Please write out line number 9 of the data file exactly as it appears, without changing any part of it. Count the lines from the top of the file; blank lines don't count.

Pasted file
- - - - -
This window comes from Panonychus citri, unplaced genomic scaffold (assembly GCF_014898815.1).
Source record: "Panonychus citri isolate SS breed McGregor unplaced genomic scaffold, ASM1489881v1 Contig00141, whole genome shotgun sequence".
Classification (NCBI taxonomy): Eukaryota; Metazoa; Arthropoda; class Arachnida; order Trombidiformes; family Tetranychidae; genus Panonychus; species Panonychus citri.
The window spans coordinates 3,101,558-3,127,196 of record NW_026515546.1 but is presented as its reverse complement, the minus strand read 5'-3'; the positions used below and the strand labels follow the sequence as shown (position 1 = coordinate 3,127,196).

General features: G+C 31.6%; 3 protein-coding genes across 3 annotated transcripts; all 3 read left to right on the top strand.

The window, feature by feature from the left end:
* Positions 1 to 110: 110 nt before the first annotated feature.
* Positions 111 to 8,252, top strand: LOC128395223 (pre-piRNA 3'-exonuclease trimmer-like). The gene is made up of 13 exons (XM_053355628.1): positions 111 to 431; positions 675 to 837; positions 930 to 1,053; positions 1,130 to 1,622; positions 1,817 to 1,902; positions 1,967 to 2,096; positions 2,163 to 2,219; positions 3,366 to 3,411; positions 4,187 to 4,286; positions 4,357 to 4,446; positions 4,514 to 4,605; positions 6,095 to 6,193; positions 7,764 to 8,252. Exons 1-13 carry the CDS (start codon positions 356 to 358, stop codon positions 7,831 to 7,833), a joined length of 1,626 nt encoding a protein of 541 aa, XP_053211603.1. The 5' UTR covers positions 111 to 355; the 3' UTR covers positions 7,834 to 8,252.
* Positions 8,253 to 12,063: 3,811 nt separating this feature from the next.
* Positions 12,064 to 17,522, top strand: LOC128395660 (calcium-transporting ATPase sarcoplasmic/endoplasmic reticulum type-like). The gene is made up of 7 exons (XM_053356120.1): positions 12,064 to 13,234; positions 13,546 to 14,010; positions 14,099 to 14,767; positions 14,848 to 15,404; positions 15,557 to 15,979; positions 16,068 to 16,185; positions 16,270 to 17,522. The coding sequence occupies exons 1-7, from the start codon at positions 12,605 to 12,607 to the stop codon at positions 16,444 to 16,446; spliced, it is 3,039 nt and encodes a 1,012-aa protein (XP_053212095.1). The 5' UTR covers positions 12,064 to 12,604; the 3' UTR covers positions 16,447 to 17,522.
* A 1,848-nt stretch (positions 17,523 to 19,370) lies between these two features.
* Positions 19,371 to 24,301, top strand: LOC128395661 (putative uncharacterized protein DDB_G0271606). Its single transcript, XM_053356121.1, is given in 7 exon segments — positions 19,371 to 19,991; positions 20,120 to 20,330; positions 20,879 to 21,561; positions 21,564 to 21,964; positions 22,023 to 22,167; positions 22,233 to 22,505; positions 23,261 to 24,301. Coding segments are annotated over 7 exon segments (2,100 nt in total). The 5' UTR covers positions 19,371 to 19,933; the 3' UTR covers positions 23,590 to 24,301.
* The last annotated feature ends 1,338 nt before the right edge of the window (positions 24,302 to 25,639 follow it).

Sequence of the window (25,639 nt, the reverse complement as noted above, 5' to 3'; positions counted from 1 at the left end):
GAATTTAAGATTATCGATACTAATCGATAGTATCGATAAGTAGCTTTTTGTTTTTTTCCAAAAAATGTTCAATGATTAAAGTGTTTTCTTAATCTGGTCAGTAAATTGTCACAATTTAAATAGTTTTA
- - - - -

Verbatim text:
* Positions 8,253 to 12,063: 3,811 nt separating this feature from the next.